UNITED NATIONS (Reuters) - The United States accused Iran on Tuesday of supplying Yemen’s Houthi rebels with a missile that was fired into Saudi Arabia in July and called for the United Nations to hold Tehran accountable for violating two U.N. Security Council resolutions.
U.S. Ambassador to the United Nations Nikki Haley said information released by Saudi Arabia showed the missile fired in July was an Iranian Qiam, which she described as “a type of weapon that had not been present in Yemen before the conflict.”
Saudi-led forces, which back the government in neighboring Yemen, have been targeting the Iran-allied Houthis in a more than two-year war. Saudi Arabia’s crown prince on Tuesday described Iran’s supply of rockets to the Houthis as “direct military aggression” that could be an act of war.
Haley said that by providing weapons to the Houthis, Iran’s Islamic Revolutionary Guard Corps had violated two U.N. resolutions on Yemen and Iran. She said a missile shot down over Saudi Arabia on Saturday “may also be of Iranian origin.”
“We encourage the United Nations and international partners to take necessary action to hold the Iranian regime accountable for these violations,” Haley said. It was not immediately clear what action the United States was calling for.
Saudi U.N. Ambassador Abdallah Al-Mouallimi echoed Haley’s call for U.N. action against Iran in a letter to the U.N. Security Council and Secretary-General Antonio Guterres later on Tuesday, seen by Reuters.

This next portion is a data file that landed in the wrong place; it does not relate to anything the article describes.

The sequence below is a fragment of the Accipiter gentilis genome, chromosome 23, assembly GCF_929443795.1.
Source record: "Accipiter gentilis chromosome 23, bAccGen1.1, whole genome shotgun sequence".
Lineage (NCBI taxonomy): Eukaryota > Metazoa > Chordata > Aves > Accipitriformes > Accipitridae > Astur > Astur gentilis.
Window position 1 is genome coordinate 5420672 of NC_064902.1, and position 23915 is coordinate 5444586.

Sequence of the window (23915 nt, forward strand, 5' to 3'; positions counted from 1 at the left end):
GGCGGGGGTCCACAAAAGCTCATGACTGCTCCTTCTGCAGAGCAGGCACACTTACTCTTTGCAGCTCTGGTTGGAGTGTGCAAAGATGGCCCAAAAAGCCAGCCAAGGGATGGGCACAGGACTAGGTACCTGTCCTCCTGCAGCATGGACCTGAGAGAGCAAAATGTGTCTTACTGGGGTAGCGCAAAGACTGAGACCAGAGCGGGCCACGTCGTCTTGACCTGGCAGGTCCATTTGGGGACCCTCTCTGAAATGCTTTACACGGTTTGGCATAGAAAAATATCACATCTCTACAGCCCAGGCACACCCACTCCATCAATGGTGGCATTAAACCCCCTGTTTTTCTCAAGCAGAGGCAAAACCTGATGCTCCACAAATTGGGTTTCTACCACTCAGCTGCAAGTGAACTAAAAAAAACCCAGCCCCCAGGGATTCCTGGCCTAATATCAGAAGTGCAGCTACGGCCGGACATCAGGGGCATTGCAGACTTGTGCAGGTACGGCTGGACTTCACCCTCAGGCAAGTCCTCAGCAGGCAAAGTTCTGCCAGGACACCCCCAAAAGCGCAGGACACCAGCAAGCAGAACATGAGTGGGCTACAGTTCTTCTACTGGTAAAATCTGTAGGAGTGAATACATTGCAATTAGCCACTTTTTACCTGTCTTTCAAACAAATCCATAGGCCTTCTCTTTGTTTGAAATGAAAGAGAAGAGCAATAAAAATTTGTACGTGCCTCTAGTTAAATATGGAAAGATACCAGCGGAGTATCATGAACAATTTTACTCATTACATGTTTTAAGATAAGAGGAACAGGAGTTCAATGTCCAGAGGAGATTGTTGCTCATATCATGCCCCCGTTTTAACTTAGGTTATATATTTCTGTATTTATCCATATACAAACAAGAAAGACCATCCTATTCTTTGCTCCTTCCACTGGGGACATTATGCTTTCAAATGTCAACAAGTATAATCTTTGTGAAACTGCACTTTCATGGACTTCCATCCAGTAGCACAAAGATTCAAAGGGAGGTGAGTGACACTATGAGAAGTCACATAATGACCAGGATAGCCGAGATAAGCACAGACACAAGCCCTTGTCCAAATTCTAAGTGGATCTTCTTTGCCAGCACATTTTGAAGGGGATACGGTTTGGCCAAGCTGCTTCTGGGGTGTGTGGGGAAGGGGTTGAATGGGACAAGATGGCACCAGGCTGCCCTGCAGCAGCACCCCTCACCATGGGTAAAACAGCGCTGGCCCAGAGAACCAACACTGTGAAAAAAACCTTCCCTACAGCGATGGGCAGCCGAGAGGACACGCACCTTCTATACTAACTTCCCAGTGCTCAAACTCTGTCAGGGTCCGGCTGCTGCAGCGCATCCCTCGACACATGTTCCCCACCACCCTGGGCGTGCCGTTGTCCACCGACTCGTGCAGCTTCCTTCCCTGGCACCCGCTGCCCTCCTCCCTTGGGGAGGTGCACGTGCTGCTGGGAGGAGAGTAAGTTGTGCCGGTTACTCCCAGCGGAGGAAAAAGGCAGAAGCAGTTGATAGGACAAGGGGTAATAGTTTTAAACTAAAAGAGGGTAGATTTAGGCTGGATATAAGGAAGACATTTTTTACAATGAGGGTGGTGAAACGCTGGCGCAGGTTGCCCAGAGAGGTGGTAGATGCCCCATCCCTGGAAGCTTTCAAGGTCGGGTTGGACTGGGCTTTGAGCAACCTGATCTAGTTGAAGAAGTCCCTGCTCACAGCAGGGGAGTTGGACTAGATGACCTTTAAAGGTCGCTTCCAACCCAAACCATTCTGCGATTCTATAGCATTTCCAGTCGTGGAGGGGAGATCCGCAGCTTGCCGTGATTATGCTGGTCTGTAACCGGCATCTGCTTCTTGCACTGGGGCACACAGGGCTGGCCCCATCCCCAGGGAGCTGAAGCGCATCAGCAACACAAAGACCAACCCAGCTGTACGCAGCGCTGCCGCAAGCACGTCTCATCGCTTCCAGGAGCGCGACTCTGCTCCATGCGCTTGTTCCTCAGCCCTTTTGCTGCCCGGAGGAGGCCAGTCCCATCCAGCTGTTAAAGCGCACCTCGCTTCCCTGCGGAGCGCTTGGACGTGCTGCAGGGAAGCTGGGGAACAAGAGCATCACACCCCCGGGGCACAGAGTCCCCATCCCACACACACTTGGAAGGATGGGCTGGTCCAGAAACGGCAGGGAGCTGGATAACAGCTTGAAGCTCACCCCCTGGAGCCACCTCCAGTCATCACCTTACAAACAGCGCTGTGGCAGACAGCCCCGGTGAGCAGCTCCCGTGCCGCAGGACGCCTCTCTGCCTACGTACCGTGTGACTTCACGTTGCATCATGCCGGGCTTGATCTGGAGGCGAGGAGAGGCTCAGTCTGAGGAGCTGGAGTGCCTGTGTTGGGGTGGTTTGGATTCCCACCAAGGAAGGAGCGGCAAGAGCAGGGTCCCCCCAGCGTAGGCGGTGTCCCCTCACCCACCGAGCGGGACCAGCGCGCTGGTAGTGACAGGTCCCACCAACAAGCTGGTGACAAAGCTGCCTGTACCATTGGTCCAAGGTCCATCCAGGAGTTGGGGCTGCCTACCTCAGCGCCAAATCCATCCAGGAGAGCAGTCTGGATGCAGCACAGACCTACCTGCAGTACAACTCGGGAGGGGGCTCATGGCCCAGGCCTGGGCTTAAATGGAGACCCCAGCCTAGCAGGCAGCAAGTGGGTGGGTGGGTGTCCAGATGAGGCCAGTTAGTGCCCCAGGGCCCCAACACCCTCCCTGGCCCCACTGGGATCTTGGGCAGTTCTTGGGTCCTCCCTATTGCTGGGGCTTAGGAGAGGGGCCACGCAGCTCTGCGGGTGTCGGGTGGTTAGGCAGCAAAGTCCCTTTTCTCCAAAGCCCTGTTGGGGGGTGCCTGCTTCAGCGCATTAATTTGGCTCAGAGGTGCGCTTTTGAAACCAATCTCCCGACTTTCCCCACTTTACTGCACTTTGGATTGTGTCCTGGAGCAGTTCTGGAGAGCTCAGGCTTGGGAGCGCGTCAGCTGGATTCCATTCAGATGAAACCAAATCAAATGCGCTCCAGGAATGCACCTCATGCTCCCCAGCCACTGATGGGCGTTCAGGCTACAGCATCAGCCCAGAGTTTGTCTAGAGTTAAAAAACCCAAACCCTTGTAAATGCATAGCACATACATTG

He said the missile fired on Saturday “may amount to a war crime” and that Saudi Arabia was “taking appropriate measures to respond to these terrorist acts.”
Iran’s U.N. Ambassador Gholamali Khoshroo also wrote to the Security Council and Guterres on Tuesday, rejecting the accusations by Saudi Arabia as “baseless and unfounded.”
“Iran calls for self-restraint and wisdom instead of provocation and threat that may bring further instability to this already volatile region,” Khoshroo wrote in the letter, seen by Reuters.
Under a U.N. resolution that enshrines the Iran nuclear deal with world powers, Tehran is prohibited from supplying, selling or transferring weapons outside the country unless approved in advance by the U.N. Security Council.
A separate U.N. resolution on Yemen bans the supply of weapons to Houthi leader Abdul-Malik al-Houthi, two Houthi commanders, Yemen’s former President Ali Abdullah Saleh, his son, and “those acting on their behalf or at their direction.”
The United States could propose people or entities to be blacklisted by the Security Council’s Yemen sanctions committee, a move that would need consensus approval by the 15-members.
Or it could put forward a new Security Council resolution to impose sanctions on Iran. To pass, a resolution needs nine votes in favor and no vetoes by the United States, Britain, France, China or Russia.
Reporting by Michelle Nichols, editing by David Gregorio and Richard Pullin